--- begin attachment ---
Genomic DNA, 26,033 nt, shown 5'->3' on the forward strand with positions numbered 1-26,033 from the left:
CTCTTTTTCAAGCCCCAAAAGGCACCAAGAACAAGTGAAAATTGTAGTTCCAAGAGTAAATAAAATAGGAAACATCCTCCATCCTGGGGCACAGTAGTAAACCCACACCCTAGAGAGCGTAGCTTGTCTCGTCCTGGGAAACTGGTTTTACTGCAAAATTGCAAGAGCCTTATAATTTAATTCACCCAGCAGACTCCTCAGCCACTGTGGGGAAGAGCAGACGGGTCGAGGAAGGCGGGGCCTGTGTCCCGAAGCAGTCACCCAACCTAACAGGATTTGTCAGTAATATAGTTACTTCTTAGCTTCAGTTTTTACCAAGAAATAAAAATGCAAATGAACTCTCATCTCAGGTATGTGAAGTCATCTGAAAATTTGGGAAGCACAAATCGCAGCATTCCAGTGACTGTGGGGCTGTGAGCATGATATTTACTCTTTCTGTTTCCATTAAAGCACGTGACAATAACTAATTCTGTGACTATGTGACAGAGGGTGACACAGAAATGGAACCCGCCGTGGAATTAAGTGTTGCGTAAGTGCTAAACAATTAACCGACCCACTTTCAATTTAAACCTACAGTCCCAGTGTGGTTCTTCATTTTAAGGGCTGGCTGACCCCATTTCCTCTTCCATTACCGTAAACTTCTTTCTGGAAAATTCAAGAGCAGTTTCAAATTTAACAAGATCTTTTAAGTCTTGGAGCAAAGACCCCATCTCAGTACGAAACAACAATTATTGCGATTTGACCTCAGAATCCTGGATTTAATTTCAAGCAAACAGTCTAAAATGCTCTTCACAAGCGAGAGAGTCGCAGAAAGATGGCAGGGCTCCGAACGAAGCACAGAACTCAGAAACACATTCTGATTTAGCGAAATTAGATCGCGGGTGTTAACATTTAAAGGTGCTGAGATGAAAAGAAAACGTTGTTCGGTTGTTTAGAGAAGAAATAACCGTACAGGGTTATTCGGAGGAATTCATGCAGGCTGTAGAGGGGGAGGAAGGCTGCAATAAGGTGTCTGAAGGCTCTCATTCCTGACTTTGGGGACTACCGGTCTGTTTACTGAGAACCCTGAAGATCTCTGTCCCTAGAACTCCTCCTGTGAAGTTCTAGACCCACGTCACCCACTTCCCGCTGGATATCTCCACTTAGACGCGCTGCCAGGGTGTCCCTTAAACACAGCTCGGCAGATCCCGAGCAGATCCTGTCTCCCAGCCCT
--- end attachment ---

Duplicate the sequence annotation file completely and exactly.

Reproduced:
Genomic DNA, 26,033 nt, shown 5'->3' on the forward strand with positions numbered 1-26,033 from the left:
CTCTTTTTCAAGCCCCAAAAGGCACCAAGAACAAGTGAAAATTGTAGTTCCAAGAGTAAATAAAATAGGAAACATCCTCCATCCTGGGGCACAGTAGTAAACCCACACCCTAGAGAGCGTAGCTTGTCTCGTCCTGGGAAACTGGTTTTACTGCAAAATTGCAAGAGCCTTATAATTTAATTCACCCAGCAGACTCCTCAGCCACTGTGGGGAAGAGCAGACGGGTCGAGGAAGGCGGGGCCTGTGTCCCGAAGCAGTCACCCAACCTAACAGGATTTGTCAGTAATATAGTTACTTCTTAGCTTCAGTTTTTACCAAGAAATAAAAATGCAAATGAACTCTCATCTCAGGTATGTGAAGTCATCTGAAAATTTGGGAAGCACAAATCGCAGCATTCCAGTGACTGTGGGGCTGTGAGCATGATATTTACTCTTTCTGTTTCCATTAAAGCACGTGACAATAACTAATTCTGTGACTATGTGACAGAGGGTGACACAGAAATGGAACCCGCCGTGGAATTAAGTGTTGCGTAAGTGCTAAACAATTAACCGACCCACTTTCAATTTAAACCTACAGTCCCAGTGTGGTTCTTCATTTTAAGGGCTGGCTGACCCCATTTCCTCTTCCATTACCGTAAACTTCTTTCTGGAAAATTCAAGAGCAGTTTCAAATTTAACAAGATCTTTTAAGTCTTGGAGCAAAGACCCCATCTCAGTACGAAACAACAATTATTGCGATTTGACCTCAGAATCCTGGATTTAATTTCAAGCAAACAGTCTAAAATGCTCTTCACAAGCGAGAGAGTCGCAGAAAGATGGCAGGGCTCCGAACGAAGCACAGAACTCAGAAACACATTCTGATTTAGCGAAATTAGATCGCGGGTGTTAACATTTAAAGGTGCTGAGATGAAAAGAAAACGTTGTTCGGTTGTTTAGAGAAGAAATAACCGTACAGGGTTATTCGGAGGAATTCATGCAGGCTGTAGAGGGGGAGGAAGGCTGCAATAAGGTGTCTGAAGGCTCTCATTCCTGACTTTGGGGACTACCGGTCTGTTTACTGAGAACCCTGAAGATCTCTGTCCCTAGAACTCCTCCTGTGAAGTTCTAGACCCACGTCACCCACTTCCCGCTGGATATCTCCACTTAGACGCGCTGCCAGGGTGTCCCTTAAACACAGCTCGGCAGATCCCGAGCAGATCCTGTCTCCCAGCCCT